By Adam Ray Palmer
When a warm and sunny Saturday morning arrives, what do you do? You go and see a heartfelt war-epic in a plush, air-conditioned cinema screen, right?
In the Phoenix Cinema in Leicester to be exact; where their intimate screening made it an all-better and real cinema experience. It’s a top place to catch today’s movie Dunkirk.
Written and directed by the cinematic genius Christopher Nolan; Dunkirk stars an illustrious British (and Irish) cast including Tom Hardy, Cillian Murphy, Kenneth Branagh, Fionn Whitehead, Mark Rylance and the newbie Harry Styles.
It's 1940 and Allied soldiers in France are surrounded and forced onto the beach at Dunkirk.
As chaos goes on around, English soldiers (including Styles and Whitehead) dodge bullets and bombs as they wait transport home. Meanwhile, private English citizens who own boats have volunteered to cross the channel and pick up as many soldiers as they can carry. This is where we meet Mr. Dawson (Mark Rylance); along with two boys, as he rescues a downed fighter pilot (Cillian Murphy).
However, there’s a lot more going on as the combat is relentless. Another fighter pilot (Tom Hardy) crosses the channel, carefully conserving his fuel, when an enemy plane attacks and makes Hardy face a difficult decision. Plus, back at the beach, Commander Bolton (Kenneth Branagh) waits on the dock for help to arrive as he tries to save his men.
Christopher Nolan's return to the big screen is seismic, and much needed for cinema. Dunkirk is his first history movie but there’s nothing Nolan cannot turn his hand to. It’s visceral and powerful to say the least; with many moving sequences. What’s mightily impressive here is the lack of back story as we are thrusted into the action from scene one. It’s such a bold opening sequence, you know you’re in for a difficult two hours.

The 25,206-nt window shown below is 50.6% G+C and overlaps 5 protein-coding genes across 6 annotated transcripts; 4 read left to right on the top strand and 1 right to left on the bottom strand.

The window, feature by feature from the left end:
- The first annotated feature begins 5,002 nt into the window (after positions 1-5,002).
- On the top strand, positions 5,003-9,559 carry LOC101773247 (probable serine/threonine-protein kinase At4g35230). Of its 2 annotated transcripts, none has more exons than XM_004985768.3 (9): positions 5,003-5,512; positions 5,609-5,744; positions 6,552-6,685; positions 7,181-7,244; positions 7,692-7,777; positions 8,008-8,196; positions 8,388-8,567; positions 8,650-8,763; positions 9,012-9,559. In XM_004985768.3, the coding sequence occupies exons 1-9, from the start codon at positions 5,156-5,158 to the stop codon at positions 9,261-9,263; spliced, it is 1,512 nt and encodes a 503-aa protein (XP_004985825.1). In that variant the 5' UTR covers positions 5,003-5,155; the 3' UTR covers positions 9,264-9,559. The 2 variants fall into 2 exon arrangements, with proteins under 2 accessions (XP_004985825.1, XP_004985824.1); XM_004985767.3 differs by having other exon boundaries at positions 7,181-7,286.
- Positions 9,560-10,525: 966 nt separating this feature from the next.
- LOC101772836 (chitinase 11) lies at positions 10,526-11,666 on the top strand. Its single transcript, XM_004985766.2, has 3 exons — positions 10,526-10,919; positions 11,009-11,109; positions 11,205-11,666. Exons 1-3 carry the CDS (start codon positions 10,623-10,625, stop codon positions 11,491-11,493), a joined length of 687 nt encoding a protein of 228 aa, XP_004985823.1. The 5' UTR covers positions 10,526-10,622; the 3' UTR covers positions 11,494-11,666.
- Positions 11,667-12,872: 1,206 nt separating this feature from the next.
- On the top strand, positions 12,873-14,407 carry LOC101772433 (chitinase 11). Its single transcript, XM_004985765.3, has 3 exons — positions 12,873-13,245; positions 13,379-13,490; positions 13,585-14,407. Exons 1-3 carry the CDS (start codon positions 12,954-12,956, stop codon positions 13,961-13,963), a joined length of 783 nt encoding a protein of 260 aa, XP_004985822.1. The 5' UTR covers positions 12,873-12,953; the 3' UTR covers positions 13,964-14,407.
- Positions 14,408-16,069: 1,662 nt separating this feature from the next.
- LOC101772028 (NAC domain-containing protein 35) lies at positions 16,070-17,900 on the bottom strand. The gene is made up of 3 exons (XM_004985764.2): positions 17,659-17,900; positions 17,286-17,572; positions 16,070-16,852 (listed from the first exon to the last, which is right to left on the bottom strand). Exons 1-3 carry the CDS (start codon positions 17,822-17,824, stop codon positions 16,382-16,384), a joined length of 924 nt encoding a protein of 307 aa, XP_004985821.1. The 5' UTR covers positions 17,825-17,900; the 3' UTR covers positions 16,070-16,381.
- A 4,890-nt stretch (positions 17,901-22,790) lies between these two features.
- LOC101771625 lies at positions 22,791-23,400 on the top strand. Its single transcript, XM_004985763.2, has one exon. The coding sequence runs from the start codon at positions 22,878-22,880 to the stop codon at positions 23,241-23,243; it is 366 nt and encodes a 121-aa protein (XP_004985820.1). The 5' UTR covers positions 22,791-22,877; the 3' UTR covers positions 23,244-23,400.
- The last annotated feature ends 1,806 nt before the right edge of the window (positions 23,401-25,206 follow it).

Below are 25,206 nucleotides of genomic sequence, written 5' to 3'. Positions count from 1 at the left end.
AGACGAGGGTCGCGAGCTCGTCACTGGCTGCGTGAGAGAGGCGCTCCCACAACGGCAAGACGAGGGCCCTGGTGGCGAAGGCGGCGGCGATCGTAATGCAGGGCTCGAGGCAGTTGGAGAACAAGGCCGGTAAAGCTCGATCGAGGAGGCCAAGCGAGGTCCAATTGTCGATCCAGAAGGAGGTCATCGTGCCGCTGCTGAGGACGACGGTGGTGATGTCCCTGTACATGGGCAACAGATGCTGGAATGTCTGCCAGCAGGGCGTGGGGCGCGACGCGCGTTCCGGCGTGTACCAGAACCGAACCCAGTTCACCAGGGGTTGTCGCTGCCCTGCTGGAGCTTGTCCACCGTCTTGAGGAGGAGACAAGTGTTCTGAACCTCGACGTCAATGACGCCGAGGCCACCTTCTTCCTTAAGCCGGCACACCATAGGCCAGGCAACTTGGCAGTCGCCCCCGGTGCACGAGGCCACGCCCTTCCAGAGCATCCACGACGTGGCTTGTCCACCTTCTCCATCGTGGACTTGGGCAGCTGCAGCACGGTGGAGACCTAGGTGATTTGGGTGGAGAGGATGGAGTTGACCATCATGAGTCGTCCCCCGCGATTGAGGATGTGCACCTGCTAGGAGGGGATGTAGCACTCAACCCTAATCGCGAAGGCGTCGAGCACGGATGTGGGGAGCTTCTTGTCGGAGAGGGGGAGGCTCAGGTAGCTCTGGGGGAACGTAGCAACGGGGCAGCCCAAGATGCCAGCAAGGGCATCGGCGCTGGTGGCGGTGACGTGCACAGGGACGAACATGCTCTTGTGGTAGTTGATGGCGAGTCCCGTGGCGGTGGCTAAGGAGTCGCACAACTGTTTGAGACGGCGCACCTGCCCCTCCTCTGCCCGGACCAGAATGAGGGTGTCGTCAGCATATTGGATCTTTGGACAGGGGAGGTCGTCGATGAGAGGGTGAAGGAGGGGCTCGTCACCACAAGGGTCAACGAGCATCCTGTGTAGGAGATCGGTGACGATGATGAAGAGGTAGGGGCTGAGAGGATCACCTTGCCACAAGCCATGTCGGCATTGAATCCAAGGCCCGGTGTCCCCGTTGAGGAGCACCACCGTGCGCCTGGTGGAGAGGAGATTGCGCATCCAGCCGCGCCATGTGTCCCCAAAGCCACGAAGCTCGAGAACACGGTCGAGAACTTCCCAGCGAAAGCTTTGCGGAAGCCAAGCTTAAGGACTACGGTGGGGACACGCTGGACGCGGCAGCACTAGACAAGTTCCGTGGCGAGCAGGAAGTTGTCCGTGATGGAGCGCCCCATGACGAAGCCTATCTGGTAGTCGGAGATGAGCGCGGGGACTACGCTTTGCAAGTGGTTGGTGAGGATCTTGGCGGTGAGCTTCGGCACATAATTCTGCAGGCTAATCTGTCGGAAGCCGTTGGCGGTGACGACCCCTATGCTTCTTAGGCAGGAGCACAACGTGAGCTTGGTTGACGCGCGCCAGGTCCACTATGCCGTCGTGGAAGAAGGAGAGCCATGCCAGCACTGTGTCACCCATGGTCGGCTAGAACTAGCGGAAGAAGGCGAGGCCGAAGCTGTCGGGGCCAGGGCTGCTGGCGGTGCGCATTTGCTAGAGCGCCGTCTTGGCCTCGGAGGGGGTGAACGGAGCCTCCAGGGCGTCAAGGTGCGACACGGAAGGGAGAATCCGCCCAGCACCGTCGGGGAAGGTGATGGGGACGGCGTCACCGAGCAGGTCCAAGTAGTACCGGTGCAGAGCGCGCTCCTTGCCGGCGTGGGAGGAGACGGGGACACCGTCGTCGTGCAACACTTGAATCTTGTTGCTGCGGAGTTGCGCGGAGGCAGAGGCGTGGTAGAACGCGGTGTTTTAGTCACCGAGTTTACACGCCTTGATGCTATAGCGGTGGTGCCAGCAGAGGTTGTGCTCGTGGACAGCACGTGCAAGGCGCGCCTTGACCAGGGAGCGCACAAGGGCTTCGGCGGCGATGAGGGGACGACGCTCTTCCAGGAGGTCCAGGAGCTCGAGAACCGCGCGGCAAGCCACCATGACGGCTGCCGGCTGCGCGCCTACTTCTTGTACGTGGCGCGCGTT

Another masterful decision of Nolan’s is not to romanticise any character. There’s no soldier longing to get home for a loved one, they are just desperate to get home period. They are scared, exhausted and feel like they’ve let their country down. For me, the only love story in Dunkirk is the admiration that the civilians feel for our heroes.
I have read a lot about the film before I saw it, and a few niggles that have reared the head time and again is Dunkirk’s experiment with time. Nolan is no stranger to this, particularly with Memento, but he tells three stories here that entwine and sometimes the choppy changes can be difficult to keep up with, especially with no warning – but you certainly get the unpredictability of war this way. The story's three sections are told at different rates; the beach sequences take place over one week, the boat sequence takes one day, and the plane sequences take one hour.
I can’t end this review without commenting on the sound maestro Hans Zimmer. His heavy score is so haunting throughout, it pins you in your seat like you’re trapped on the dusty beaches. The constant ticking of a clock echoes in your ears long after the credits roll, much
to your annoyance, but it’s only an ounce of what war must feel like.
Dunkirk is such an immediate horrors-of-war experience, throwing the viewer so vividly into the picture, that’s it difficult to turn away even though you’re desperate too. The film makes you feel such pride for our heroes, and what horrors they endured. I walked out of the cinema amazed at the spectacle, but also so relieved to be a 90s baby.
Cineroom’s Rating: 5 Stars
Dunkirk is out now worldwide, screening locally at the Phoenix Cinema Leicester – certificate 12A
From Adam Ray Palmer, the Editor-in-Chief.
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